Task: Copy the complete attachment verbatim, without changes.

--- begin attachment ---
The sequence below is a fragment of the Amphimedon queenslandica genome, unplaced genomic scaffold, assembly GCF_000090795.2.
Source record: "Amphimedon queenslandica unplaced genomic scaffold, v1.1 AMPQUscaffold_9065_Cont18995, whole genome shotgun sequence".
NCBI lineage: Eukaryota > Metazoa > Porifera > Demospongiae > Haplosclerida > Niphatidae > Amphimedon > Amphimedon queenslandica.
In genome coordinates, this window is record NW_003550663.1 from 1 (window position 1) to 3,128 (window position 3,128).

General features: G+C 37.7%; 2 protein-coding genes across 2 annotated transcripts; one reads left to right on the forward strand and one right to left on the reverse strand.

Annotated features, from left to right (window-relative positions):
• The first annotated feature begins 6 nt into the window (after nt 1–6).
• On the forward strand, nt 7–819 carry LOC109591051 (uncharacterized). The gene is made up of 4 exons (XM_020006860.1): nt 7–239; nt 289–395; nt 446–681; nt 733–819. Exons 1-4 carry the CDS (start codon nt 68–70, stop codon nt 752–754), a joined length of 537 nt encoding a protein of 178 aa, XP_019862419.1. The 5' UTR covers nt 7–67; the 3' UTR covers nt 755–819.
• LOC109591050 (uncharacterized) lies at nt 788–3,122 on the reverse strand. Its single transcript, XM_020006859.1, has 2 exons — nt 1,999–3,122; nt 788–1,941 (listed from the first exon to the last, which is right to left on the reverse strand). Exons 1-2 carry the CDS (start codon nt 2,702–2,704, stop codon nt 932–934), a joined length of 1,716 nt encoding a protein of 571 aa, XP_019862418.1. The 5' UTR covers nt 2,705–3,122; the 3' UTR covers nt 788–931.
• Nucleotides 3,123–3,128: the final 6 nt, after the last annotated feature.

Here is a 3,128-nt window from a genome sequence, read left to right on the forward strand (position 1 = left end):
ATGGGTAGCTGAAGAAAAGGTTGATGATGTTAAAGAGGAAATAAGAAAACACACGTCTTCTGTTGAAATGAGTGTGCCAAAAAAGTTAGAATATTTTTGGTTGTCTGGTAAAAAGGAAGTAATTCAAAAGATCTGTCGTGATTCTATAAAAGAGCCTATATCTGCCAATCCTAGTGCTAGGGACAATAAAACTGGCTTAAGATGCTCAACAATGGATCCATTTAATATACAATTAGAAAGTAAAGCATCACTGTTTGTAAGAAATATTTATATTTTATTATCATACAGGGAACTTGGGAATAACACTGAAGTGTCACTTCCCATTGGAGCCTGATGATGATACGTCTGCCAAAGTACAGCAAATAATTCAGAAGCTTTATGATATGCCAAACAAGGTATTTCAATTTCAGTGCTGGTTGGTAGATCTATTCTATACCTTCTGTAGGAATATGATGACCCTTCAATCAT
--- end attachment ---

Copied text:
The sequence below is a fragment of the Amphimedon queenslandica genome, unplaced genomic scaffold, assembly GCF_000090795.2.
Source record: "Amphimedon queenslandica unplaced genomic scaffold, v1.1 AMPQUscaffold_9065_Cont18995, whole genome shotgun sequence".
NCBI lineage: Eukaryota > Metazoa > Porifera > Demospongiae > Haplosclerida > Niphatidae > Amphimedon > Amphimedon queenslandica.
In genome coordinates, this window is record NW_003550663.1 from 1 (window position 1) to 3,128 (window position 3,128).

General features: G+C 37.7%; 2 protein-coding genes across 2 annotated transcripts; one reads left to right on the forward strand and one right to left on the reverse strand.

Annotated features, from left to right (window-relative positions):
• The first annotated feature begins 6 nt into the window (after nt 1–6).
• On the forward strand, nt 7–819 carry LOC109591051 (uncharacterized). The gene is made up of 4 exons (XM_020006860.1): nt 7–239; nt 289–395; nt 446–681; nt 733–819. Exons 1-4 carry the CDS (start codon nt 68–70, stop codon nt 752–754), a joined length of 537 nt encoding a protein of 178 aa, XP_019862419.1. The 5' UTR covers nt 7–67; the 3' UTR covers nt 755–819.
• LOC109591050 (uncharacterized) lies at nt 788–3,122 on the reverse strand. Its single transcript, XM_020006859.1, has 2 exons — nt 1,999–3,122; nt 788–1,941 (listed from the first exon to the last, which is right to left on the reverse strand). Exons 1-2 carry the CDS (start codon nt 2,702–2,704, stop codon nt 932–934), a joined length of 1,716 nt encoding a protein of 571 aa, XP_019862418.1. The 5' UTR covers nt 2,705–3,122; the 3' UTR covers nt 788–931.
• Nucleotides 3,123–3,128: the final 6 nt, after the last annotated feature.

Here is a 3,128-nt window from a genome sequence, read left to right on the forward strand (position 1 = left end):
ATGGGTAGCTGAAGAAAAGGTTGATGATGTTAAAGAGGAAATAAGAAAACACACGTCTTCTGTTGAAATGAGTGTGCCAAAAAAGTTAGAATATTTTTGGTTGTCTGGTAAAAAGGAAGTAATTCAAAAGATCTGTCGTGATTCTATAAAAGAGCCTATATCTGCCAATCCTAGTGCTAGGGACAATAAAACTGGCTTAAGATGCTCAACAATGGATCCATTTAATATACAATTAGAAAGTAAAGCATCACTGTTTGTAAGAAATATTTATATTTTATTATCATACAGGGAACTTGGGAATAACACTGAAGTGTCACTTCCCATTGGAGCCTGATGATGATACGTCTGCCAAAGTACAGCAAATAATTCAGAAGCTTTATGATATGCCAAACAAGGTATTTCAATTTCAGTGCTGGTTGGTAGATCTATTCTATACCTTCTGTAGGAATATGATGACCCTTCAATCAT